You don't know what you got till it's gone
It is a painting of a cow eating grass.
— There is no grass.
The cow has eaten it.
— There is no cow.
Why would the cow stay after all the grass is gone?
An old joke, often told. I remember hearing it first in my pre-teens in a comedy routine probably on “The Ed Sullivan Show.” Or Merv Griffin. Either way, it was definitely not Mike Douglas.
I was sent to bed in those days before Johnny.
I likely wasn’t the only grade-schooler who tried to pass off a blank piece of paper as my art assignment, and my teacher most likely was not the first to have to fake a smile at the attempted hoodwinking then send a student back to the drawing board.
I was never much of an artist. I’m too obsessed with straight lines and boxes to think outside of same.
A sixth-grade multi-colored chalk drawing made its way into a school show, but only because every student in the class had to be represented. I attempted to mirror the left half of the drawing on the right half.
It was, in words of Ronald Reagan, “a noble failure.”
My mother, being a mother, framed it and hung it on the wall of a spare bedroom in my parents’ apartment right next to a city street watercolor (less of a mess) done by my younger brother.
Neither of us ever lived in that apartment, but my mother (being a mother) nevertheless referred to that room as “the boys’ bedroom.”
The other boy and I were, at that point in time, in our 40s.
I would have preferred she had framed and hung my blank paper.
Ultimately, the cow-eating-grass tale could be seen in a far more serious artistic endeavor the Tony Award-winning play “Art,” wherein a man purchases a white canvas for $200,000 to the consternation of his friend — who has his own definition of what constitutes artistic merit — setting a comedic chain of events and conversations about the nature of friendship, the creative process and how we view the world.
“If I’m who I am because I’m who I am and you are who you are because you are who you are, then I’m who I am and you’re who you are,” one friend addresses another.
“If on the other hand, I am who I am because you’re who you are, and if you’re who you are because I’m who I am, then I am not who I am and you’re not who you are.”
(It doesn’t get more meta than that.)
I am, I said.
To no one there.
And no one heard at all.
Not even the chair.
(OK, maybe it does.)
In 1952 in a concert hall in (where else?) Woodstock, New York, pianist David Tudor gave the premiere performance of composer John Cage’s controversial and experimental 4’33” — a three-movement piece lasting four minutes and 33 seconds wherein the only sounds Tudor made were from opening and closing the keyboard lid to note the beginnings and ends of the movements.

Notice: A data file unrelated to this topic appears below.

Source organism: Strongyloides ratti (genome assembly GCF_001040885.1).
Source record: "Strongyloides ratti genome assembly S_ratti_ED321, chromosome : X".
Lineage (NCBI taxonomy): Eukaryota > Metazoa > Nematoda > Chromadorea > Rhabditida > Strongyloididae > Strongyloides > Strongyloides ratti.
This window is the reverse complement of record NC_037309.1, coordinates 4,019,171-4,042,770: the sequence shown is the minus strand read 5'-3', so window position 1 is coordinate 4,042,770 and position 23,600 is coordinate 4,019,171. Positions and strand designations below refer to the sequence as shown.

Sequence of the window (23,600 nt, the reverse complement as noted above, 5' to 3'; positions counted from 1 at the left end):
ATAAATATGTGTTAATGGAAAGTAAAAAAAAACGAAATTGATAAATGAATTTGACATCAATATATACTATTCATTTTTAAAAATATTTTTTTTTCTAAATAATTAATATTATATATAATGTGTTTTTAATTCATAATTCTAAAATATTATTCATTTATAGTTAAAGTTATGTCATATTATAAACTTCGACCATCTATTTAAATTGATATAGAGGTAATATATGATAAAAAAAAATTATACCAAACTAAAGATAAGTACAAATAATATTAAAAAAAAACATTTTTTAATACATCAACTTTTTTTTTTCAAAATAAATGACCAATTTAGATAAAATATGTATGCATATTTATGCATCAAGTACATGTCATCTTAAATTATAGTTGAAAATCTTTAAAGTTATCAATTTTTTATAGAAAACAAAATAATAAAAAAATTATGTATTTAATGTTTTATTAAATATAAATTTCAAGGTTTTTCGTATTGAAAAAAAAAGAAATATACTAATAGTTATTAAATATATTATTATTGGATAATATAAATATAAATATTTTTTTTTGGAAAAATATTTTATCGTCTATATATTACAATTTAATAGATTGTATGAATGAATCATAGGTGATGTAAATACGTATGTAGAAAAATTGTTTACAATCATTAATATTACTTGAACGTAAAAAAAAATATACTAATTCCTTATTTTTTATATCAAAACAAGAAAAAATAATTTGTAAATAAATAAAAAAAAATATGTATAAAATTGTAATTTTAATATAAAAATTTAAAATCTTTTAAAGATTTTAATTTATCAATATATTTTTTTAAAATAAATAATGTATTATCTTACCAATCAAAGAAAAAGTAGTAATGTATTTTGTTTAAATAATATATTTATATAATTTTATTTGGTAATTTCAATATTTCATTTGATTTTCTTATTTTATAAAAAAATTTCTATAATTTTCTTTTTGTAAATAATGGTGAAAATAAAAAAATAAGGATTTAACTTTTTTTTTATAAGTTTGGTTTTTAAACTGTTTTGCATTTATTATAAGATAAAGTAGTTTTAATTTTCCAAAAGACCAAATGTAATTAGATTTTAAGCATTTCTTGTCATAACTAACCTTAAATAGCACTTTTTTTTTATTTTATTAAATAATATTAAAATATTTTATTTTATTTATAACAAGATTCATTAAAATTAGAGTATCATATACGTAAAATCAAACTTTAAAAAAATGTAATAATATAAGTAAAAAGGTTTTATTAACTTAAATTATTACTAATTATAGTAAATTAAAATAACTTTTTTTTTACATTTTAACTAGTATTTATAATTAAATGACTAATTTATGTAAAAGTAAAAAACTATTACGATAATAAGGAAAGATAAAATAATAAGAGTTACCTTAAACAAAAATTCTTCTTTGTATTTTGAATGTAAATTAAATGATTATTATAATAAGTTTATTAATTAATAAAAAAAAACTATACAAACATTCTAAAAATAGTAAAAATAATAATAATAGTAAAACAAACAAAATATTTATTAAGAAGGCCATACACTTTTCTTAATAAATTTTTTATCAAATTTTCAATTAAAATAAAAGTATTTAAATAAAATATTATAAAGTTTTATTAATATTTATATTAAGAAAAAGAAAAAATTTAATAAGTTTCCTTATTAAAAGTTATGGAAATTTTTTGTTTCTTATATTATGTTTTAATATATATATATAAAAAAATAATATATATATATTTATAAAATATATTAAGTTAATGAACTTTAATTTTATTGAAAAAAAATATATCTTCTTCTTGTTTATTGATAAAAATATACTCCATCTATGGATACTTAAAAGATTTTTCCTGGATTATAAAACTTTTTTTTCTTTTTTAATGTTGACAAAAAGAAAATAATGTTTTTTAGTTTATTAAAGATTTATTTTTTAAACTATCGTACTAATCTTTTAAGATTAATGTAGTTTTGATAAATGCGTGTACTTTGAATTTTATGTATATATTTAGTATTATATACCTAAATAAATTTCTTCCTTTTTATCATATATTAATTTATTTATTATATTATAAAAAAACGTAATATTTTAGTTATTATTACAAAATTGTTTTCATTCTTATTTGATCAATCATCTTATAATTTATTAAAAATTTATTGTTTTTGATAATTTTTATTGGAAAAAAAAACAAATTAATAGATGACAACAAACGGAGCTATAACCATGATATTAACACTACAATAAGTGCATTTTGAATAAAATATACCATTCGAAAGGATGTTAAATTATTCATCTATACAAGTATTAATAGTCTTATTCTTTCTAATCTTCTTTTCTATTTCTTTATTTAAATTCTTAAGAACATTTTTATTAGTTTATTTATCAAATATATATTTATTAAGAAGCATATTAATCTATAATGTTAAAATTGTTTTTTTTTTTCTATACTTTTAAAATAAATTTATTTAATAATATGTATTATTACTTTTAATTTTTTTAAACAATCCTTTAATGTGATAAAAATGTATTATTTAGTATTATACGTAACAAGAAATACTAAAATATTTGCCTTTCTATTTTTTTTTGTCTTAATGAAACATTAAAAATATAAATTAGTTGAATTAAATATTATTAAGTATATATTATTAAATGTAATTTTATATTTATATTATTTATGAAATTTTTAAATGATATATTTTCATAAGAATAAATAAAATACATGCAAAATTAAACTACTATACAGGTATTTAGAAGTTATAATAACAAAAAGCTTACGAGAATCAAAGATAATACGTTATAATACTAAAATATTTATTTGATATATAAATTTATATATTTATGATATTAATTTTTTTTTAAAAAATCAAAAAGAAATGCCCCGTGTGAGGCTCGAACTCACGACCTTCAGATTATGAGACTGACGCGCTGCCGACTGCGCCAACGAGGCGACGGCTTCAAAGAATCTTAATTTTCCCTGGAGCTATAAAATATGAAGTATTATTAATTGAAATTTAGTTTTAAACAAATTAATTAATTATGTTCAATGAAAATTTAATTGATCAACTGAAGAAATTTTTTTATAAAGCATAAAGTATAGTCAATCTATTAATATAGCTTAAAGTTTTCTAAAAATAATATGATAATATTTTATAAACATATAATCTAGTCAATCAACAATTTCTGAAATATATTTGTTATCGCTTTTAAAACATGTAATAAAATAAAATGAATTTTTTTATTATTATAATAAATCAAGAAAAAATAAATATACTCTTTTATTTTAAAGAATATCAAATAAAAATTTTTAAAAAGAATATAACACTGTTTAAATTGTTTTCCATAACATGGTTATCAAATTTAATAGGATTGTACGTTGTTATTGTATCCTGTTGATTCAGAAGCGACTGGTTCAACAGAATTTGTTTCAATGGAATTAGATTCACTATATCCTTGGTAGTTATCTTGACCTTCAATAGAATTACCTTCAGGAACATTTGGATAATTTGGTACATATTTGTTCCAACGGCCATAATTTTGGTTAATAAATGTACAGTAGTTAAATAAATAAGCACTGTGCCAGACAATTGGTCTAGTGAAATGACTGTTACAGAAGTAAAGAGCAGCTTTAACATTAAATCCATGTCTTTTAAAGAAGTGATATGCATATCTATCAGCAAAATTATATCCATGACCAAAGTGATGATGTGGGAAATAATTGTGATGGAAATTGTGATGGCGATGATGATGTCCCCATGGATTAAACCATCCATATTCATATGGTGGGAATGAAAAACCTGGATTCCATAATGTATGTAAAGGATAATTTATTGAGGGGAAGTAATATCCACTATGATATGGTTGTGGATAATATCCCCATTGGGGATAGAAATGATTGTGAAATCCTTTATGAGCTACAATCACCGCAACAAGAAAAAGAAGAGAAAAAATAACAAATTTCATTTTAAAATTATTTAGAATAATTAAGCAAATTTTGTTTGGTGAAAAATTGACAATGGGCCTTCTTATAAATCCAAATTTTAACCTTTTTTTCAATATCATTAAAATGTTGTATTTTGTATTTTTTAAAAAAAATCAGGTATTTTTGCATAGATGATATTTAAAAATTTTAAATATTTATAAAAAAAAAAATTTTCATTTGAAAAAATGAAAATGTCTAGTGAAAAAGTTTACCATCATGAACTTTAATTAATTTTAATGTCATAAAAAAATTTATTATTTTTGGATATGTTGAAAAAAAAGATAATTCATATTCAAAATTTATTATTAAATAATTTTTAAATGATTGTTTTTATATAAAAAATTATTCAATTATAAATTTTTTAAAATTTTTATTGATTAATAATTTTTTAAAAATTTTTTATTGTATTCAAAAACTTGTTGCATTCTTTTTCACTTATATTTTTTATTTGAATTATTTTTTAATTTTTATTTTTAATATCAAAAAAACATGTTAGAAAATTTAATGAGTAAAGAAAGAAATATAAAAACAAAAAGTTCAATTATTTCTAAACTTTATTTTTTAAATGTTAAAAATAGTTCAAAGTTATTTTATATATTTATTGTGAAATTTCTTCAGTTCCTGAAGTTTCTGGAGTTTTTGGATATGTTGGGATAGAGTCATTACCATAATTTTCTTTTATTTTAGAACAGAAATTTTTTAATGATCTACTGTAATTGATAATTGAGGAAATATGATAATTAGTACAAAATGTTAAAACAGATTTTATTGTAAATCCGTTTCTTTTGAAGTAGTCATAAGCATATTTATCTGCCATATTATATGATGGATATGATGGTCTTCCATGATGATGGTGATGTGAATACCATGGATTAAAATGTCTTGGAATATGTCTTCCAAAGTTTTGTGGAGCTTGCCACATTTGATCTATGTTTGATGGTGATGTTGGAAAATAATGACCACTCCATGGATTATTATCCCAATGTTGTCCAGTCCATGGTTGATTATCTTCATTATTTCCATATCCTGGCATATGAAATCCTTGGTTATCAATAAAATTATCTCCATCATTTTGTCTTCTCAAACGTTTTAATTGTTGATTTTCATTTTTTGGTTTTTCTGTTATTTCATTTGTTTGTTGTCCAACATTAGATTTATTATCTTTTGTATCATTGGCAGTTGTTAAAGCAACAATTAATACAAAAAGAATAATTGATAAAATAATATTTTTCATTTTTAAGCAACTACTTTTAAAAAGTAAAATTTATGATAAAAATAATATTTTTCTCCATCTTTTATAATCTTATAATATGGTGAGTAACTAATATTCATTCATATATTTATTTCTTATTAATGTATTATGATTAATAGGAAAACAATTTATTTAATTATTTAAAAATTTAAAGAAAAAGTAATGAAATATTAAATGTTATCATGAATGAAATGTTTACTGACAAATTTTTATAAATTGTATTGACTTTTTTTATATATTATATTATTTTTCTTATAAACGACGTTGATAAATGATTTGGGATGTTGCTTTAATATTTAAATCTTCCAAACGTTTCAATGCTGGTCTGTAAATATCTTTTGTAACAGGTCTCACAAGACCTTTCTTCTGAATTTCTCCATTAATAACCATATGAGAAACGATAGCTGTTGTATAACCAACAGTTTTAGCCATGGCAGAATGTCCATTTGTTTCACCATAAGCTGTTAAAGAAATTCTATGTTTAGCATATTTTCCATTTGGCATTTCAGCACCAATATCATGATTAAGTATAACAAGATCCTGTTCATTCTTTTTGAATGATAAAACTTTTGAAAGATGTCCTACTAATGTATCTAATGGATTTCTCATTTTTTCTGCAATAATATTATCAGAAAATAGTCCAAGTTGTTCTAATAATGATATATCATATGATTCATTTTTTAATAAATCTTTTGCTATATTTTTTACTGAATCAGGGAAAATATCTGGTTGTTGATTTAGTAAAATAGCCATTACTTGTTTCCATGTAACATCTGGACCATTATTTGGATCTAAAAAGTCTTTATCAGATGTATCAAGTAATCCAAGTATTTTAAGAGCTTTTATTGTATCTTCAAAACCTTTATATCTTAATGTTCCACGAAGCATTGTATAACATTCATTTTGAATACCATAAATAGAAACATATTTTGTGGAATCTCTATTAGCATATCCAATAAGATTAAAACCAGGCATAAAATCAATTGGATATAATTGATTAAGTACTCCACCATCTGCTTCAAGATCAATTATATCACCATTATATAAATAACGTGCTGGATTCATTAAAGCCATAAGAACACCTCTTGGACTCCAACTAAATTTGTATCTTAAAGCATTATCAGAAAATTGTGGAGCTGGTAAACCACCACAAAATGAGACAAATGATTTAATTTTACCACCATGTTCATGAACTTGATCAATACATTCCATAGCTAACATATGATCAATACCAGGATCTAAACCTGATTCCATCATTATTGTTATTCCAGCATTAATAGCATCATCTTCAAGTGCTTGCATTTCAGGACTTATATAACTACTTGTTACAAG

“What they thought was silence, because they don’t know how to listen,” Cage said of the frustrated audience members, some of whom walked out, “was full of accidental sounds.”
“Sleepify,” an album by the punk band Vulfpeck has 10 tracks of various lengths, all of which are silent. A promotional mistake for the Taylor Swift album “1989,” meanwhile, led to the release of what became called “Track 3” — consisting of eight seconds of white noise.
Yes, yes, make all the “Taylor Swift/white noise” jokes that come to mind but “Track 3” topped the iTunes charts in Canada.
What is the difference, though, between a blank canvas or a silent piece of music on the one hand and something of questionable taste on the other?
Spirit animal Todd Snider addresses this head-on in “Talking Seattle Grunge Rock Blues” — in which the Oregon folksinger imagines soaring to commercial and critical success by fronting “the only band who wouldn’t play a note.”
The band gets signed by a record company agent who “said he loved our work, but he wasn’t sure he could sell a record with nothing on it.”
At which point Snider reminds the agent the band was from Seattle, a deal is made, and the group gets a $2.5 million advance, and is booked on MTV Unplugged.
We went right out there
and refused to do
acoustical versions of
the electrical songs
We had refused to record
in the first place
Hey hey ... my my
During the state restrictions placed upon us in the wake of the pandemic, we have slowly been losing touch with the arts.
Not the real artists, of course; those who paint and dance, who sculpt and act — who we would call “creatives” if we didn’t think that twee in-vogue term was only slightly less pretentious than “journalist” — those folks find ways to produce.
They couldn’t stop if they tried.
But we, the audience, have had our participation truncated. Sitting in our homes, as theaters are darkened and galleries shuttered, we try our best to remain engaged through our various screens.
Art, in all its forms and constructs open for debate, feeds our humanity.
And, when television presents hours of celebrities cutting each other’s hair or watching “Dr. Pimple Popper,” we are malnourished.
May we all soon be able to attend our venue of choice and wallow in disappointment, or joy.
Mail Tribune news editor Robert Galvin’s chair does most of the talking at email@example.com